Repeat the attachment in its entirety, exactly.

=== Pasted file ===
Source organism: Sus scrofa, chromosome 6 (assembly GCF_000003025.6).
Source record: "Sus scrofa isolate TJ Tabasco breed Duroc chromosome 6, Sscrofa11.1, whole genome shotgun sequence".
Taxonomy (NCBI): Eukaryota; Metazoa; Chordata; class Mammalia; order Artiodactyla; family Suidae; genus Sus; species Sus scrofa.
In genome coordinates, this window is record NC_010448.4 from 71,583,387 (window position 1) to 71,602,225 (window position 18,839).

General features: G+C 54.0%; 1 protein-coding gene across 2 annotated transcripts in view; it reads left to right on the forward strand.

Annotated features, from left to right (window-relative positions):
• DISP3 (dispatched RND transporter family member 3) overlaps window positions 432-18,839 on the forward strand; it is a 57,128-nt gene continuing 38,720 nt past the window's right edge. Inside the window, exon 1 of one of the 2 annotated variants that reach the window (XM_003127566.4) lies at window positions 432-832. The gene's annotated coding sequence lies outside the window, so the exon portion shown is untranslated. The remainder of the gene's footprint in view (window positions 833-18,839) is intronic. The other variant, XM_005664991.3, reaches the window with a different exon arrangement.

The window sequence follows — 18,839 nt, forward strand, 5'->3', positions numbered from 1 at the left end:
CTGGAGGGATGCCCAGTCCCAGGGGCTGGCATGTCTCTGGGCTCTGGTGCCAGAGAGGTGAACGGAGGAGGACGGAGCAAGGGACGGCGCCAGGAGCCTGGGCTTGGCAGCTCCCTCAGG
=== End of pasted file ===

Source organism: Sus scrofa, chromosome 6 (assembly GCF_000003025.6).
Source record: "Sus scrofa isolate TJ Tabasco breed Duroc chromosome 6, Sscrofa11.1, whole genome shotgun sequence".
Taxonomy (NCBI): Eukaryota; Metazoa; Chordata; class Mammalia; order Artiodactyla; family Suidae; genus Sus; species Sus scrofa.
In genome coordinates, this window is record NC_010448.4 from 71,583,387 (window position 1) to 71,602,225 (window position 18,839).

General features: G+C 54.0%; 1 protein-coding gene across 2 annotated transcripts in view; it reads left to right on the forward strand.

Annotated features, from left to right (window-relative positions):
• DISP3 (dispatched RND transporter family member 3) overlaps window positions 432-18,839 on the forward strand; it is a 57,128-nt gene continuing 38,720 nt past the window's right edge. Inside the window, exon 1 of one of the 2 annotated variants that reach the window (XM_003127566.4) lies at window positions 432-832. The gene's annotated coding sequence lies outside the window, so the exon portion shown is untranslated. The remainder of the gene's footprint in view (window positions 833-18,839) is intronic. The other variant, XM_005664991.3, reaches the window with a different exon arrangement.

The window sequence follows — 18,839 nt, forward strand, 5'->3', positions numbered from 1 at the left end:
CTGGAGGGATGCCCAGTCCCAGGGGCTGGCATGTCTCTGGGCTCTGGTGCCAGAGAGGTGAACGGAGGAGGACGGAGCAAGGGACGGCGCCAGGAGCCTGGGCTTGGCAGCTCCCTCAGG